A persistent identifiers (PID) can be assigned to a dataset or other research object to maximize its longevity. It consists of a unique ID and a service that ensures the right path to the object should it change locations over time. PID provide findability, persistence and authenticity to digital research objects and allow interoperability between collections and repositories. Because of this, PIDs are essential for an object to be FAIR. In practice, researchers use PIDs to reference datasets and other research outputs in academic or other types of publications.
Various PID systems exist: DOI, Handle, ARK, PURL, among others. Some repositories will use a specific system and others will mint their own PIDs upon submission. Data repositories indexed at re3data.org can be filtered by PID system.
Digital Object Identifier
Digital Object Identifier is the most widely adopted PID for research objects and publications. DOIs are minted and maintained by various Registration Agencies (RAs).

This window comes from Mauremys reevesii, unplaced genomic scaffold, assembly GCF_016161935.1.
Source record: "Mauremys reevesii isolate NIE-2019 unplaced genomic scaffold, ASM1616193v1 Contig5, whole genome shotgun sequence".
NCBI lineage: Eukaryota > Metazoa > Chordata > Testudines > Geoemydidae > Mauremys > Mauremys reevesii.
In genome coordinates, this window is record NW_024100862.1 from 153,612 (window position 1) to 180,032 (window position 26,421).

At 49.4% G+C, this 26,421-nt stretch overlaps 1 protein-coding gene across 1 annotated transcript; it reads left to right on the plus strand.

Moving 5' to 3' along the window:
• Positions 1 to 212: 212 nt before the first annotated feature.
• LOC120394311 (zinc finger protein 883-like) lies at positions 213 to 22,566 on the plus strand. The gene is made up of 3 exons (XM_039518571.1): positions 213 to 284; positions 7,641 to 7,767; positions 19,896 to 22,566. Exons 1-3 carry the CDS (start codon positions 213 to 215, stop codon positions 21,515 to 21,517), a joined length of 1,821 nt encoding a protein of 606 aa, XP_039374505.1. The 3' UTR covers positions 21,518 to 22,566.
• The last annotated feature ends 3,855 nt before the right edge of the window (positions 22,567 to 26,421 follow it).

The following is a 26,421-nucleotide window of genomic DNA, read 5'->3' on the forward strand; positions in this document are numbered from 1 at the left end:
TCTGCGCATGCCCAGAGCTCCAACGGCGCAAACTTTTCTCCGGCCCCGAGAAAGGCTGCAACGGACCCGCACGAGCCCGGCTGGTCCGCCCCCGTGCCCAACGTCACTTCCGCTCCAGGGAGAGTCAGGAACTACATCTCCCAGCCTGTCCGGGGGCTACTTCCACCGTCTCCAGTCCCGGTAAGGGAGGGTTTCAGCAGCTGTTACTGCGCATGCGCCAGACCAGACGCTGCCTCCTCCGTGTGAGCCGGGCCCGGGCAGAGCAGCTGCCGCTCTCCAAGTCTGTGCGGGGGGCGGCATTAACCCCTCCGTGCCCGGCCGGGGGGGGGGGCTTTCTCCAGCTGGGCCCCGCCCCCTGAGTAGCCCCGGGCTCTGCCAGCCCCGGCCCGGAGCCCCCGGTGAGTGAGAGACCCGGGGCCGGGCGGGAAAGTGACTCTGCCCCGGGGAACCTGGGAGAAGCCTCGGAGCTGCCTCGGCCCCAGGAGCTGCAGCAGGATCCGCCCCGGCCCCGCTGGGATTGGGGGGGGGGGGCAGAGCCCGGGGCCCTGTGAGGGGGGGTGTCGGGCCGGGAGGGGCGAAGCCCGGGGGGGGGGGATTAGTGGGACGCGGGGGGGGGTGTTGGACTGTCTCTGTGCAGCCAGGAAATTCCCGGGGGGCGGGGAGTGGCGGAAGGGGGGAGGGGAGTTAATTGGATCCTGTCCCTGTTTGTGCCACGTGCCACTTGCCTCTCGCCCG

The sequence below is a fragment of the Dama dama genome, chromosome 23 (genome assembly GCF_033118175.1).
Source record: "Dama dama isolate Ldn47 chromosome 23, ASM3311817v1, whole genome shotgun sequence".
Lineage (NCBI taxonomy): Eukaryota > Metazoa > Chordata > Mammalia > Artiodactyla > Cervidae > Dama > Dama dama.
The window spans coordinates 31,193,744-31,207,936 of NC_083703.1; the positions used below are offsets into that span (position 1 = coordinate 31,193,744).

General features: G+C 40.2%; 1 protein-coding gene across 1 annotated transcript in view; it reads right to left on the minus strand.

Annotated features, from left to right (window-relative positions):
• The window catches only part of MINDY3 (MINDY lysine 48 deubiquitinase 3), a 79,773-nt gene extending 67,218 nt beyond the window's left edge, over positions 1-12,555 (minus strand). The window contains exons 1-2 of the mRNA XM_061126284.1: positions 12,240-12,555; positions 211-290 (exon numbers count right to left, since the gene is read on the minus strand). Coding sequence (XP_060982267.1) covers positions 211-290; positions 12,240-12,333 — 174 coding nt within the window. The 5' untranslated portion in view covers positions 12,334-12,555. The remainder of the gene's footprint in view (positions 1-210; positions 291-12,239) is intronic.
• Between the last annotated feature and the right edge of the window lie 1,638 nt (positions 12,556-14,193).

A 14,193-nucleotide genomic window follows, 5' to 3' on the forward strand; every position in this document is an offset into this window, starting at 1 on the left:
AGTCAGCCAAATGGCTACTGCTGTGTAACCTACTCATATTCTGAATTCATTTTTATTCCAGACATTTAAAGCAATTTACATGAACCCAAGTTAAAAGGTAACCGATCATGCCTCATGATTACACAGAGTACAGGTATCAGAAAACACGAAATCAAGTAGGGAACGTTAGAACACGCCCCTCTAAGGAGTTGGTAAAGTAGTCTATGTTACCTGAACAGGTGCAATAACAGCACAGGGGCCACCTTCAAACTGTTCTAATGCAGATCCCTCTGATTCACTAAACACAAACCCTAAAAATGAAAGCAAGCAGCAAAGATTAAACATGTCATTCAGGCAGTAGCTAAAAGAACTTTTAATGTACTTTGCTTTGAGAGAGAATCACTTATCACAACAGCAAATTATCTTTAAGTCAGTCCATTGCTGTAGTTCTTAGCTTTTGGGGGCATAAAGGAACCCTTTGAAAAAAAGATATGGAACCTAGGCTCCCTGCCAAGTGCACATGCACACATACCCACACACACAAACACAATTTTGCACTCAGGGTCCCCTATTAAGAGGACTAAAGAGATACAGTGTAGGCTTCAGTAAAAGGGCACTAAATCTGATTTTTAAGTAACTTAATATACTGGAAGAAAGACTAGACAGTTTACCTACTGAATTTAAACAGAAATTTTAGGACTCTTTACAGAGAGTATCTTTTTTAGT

Academic publishers will be part of or have arrangements with RAs and provide DOIs for publications. Important among the group of DOI Registration Agencies are CrossRef, which assigns ID to academic publications, and DataCite, which does so to research data and other research outputs.
Many repositories work with their own unique persistent identifier systems. For example, ENA assigns accession numbers to hierarchically identify different levels of a submission (project, sample, assay, etc.). See here. Similar identifier systems are used by other EBI repositories, such as UniProt, ArrayExpress, MetaboLights, BioModels, EMPIAR and EGA. Accession numbers are assigned by the repository as part of the dataset submission process.
How to add identifier to datasets
Accession numbers and DOIs are minted and assigned to a digital research object by the repository or broker as part of the submission process.
Tools and tutorials
This PID Guide helps the user select a suitable PID system.
- Digital Preservation Coalition.
- Klump, J., and Huber, R. 20 Years of Persistent Identifiers – Which Systems are Here to Stay? Data Science Journal 16, 9; http://doi.org/10.5334/dsj-2017-009 (2017).